Christian Angerer has been in the media business since 1985. His passion is cinematic photography, especially in black and white. With his companies he works for national and international clients. He has received numerous awards for his work on the international stage, including ADC and Cannes Lions.
How do you prepare your cinematic shoots?
Similar to a movie shoot. Just adjusted accordingly. Scribbles of settings. The set is a stage – whether built or natural – and it is here that the actor must feel comfortable and be able to come out of his shell. Every shoot is based on a concept. It is classic storytelling.
In a feature film, thousands of individual images tell a story. And that is the task. A photograph has to be just like a movie and be able to tell a story in just one (1) frame. This is sometimes much more difficult. And, perhaps most importantly, you need to build, foster and allow a special sphere of trust with whoever you are working with on set. And this sphere must be genuine and reliable.
You really don’t use Photoshop for post production, do you?
As a rule, no. I edit almost all images with light and shadow. For me, the true beauty in women and men is genuineness and authenticity. It is the fine character traits such as mystery, intimacy, movements, moments as well as the emotions and honesty. That’s what I try to find out and work out together with the person I’m photographing. And there is something special in almost every person, a secret.
Do you also find wrinkles and signs of aging beautiful?
Show courage of character, be real women and real men, but please be real. A lot of Instagram pictures today are manipulated via Face App and Co, slick and alienated, a real identity theft. There is an urge to achieve absolute perfection, which cannot be maintained in real life and thus frustrates many people and makes them ill. Personally, I would also find it boring and quite pretentious to rob women and men of their identity in hours of Photoshop beauty surgery.
Do you have a passion for black and white or do you also shoot in color?
For me personally, black and white is more intimate. It goes beneath the surface. Monochrome also leaves more to the imagination. It’s mysterious and expressive. I already have the black and white view in the viewfinder.
I develop the pictures in color and in black and white.
These are two completely different processes and approaches.
Often black and white wins, sometimes color wins, and quite often both images are strong.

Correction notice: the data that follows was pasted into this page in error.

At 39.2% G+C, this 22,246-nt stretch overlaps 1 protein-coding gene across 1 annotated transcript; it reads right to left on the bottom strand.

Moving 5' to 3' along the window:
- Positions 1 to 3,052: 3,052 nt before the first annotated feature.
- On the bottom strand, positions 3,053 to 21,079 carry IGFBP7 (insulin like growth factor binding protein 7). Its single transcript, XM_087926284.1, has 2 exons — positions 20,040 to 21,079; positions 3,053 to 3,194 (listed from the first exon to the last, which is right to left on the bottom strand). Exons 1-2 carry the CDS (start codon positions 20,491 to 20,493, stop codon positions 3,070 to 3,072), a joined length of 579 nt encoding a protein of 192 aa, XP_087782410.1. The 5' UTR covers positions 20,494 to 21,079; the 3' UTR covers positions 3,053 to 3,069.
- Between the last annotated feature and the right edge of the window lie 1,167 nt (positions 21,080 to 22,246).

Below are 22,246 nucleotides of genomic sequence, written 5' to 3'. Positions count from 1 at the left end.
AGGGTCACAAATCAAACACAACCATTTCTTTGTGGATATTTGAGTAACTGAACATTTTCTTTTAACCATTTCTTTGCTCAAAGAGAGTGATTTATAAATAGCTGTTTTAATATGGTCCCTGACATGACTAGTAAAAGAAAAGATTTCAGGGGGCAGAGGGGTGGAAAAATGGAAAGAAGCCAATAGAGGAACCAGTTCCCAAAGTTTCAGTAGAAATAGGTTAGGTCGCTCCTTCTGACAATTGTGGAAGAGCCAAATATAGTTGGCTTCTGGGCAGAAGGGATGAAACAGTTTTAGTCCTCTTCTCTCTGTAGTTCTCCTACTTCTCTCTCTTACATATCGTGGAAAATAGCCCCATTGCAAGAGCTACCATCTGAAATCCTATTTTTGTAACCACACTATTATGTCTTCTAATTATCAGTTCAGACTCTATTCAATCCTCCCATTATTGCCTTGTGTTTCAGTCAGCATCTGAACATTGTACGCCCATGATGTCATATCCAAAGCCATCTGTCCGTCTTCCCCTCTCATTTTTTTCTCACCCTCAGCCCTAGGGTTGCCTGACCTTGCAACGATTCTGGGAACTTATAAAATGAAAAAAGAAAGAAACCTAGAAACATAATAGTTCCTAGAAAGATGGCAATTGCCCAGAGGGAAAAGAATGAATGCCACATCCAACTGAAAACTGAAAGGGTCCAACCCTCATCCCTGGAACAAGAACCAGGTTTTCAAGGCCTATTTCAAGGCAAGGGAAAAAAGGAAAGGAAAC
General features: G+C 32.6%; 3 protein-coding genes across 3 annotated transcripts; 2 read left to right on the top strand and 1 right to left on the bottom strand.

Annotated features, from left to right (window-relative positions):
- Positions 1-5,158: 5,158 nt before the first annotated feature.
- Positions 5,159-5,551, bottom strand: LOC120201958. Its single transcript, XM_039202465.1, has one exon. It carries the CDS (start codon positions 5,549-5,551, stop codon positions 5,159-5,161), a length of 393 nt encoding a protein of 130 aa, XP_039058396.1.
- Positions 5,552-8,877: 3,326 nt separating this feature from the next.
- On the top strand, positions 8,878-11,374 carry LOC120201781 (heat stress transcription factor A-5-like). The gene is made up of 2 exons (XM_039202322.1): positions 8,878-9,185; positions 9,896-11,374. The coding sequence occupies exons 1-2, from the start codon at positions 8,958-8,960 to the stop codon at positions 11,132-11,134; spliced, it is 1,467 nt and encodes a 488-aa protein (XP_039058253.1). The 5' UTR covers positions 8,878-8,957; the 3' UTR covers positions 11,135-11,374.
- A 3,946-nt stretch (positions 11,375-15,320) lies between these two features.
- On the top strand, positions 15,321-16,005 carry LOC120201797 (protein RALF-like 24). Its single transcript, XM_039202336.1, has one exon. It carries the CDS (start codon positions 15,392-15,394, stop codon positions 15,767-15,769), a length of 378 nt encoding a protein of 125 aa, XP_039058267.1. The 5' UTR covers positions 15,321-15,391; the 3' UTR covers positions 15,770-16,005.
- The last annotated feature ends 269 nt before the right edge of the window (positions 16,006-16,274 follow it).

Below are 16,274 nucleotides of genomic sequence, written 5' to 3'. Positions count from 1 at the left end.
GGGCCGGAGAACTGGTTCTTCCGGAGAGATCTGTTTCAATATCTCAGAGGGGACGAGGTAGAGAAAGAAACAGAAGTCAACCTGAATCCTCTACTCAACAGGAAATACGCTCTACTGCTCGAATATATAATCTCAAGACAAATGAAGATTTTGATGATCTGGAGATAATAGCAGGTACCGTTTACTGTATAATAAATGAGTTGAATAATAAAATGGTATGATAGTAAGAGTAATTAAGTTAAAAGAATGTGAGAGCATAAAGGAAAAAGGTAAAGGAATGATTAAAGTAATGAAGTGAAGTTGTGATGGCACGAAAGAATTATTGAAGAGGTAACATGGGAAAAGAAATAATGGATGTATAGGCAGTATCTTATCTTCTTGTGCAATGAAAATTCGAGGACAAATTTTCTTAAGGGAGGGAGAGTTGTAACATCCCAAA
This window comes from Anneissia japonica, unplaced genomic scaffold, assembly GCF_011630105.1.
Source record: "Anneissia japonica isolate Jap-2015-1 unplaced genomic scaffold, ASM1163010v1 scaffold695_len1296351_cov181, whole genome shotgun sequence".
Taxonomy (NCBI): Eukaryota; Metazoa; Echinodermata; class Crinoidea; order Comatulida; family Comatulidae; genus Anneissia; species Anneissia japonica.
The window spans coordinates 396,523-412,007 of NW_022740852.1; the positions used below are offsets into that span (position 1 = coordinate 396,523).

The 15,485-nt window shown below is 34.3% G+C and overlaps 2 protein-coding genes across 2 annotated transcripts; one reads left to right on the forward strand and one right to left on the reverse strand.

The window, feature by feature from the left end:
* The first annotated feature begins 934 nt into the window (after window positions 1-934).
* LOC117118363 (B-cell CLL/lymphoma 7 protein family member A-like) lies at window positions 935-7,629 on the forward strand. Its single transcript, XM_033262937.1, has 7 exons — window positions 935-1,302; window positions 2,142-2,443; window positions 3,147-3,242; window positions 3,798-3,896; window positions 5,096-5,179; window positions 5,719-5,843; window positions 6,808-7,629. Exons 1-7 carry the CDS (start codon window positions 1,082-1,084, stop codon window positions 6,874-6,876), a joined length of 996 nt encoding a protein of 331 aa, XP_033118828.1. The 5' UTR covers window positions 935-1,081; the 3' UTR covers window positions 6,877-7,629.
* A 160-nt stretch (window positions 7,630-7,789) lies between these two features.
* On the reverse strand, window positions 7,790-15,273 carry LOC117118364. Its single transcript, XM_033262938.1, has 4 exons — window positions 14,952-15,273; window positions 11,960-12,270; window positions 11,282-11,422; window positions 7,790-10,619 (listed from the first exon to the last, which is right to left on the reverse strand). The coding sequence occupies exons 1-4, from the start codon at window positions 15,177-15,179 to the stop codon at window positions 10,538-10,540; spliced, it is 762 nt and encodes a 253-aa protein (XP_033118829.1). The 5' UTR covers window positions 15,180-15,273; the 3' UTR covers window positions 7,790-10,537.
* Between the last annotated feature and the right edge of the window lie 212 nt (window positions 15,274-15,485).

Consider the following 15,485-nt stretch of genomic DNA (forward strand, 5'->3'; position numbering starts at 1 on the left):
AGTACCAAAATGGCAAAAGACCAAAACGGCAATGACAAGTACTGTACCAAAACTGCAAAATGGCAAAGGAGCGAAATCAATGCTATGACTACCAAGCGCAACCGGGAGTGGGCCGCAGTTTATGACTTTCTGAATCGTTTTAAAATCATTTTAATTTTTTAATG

It depends on the intended use which one will be used.
It doesn’t matter if it’s Hollywood actors or people like you and me. In your pictures, they all look particularly expressive and authentic.
We advertisers, photographers and directors are often far too superficial in our visual perception. We like to see the fast foreground, the striking, instead of the hidden.
There are so many technically skilled photographers and directors, yet I often miss the storytelling, the subtle and special in the commercials, TV shows or feature films. For this you need an open, curious, watchful eye. Every day anew.
Are there any tips you can pass on?
People, characters and souls are different and not linear. They move like rivers and that’s what you should get involved with and capture the story that this other person allows you to tell.
Who would you like to photograph?
I like to photograph a wrinkled, laughing grandma with her toothless husband in a bistro in Paris with a glass of red wine just as much as a Hollywood star or politician, as long as she or he is interesting. But I prefer to photograph women. Women have a lot of advantages over men. On the one hand, they are charming beings who can show more emotions. They are magical, strong, brave and vulnerable at the same time. To come back to your question, if I could choose one person to photograph – probably Jesus.
Because I would be the first to take pictures of Jesus (laughs). To capture this inconceivable benevolence in pictures and to be able to tell a story about it would be a great gift for me.
FADDY US MAGAZINE, New York City
GREAT CINEMA IN ONE PICTURE
MR. ANGERER is internationally known for his special eye for details and his cinematic works with models, Hollywood stars or music legends.
Typical for him: Each picture is like a clip from a feature film.
For his work as a creative, Christian Angerer has received international awards such as the coveted golden Cannes Lions or medals from the Art Directors Club. Only recently he received a gold award as “Photographer of the Year (Germany” from an international jury.
Christian Angerer has his base in Munich/Germany. Mostly, however, he can be found in New York, Barcelona, Cape Town, Paris and Venice, because there “every corner can tell something special and magical. Christian Angerer’s passion for capturing the essence of each location is evident in his diverse portfolio. Whether he’s strolling through the bustling streets of New York, exploring the vibrant architecture of Barcelona, immersing himself in the breathtaking landscapes of Cape Town, soaking up the timeless charm of Paris, or capturing the enchanting allure of Venice, Angerer’s lens brings out the hidden stories in every corner. His ability to infuse magic into the ordinary, unveiling the extraordinary in his photographs, is what sets him apart as an exceptional photographer. With an unwavering dedication to his craft, Christian Angerer continues to inspire audiences around the world with his cinematic works that blur the lines between photography and storytelling.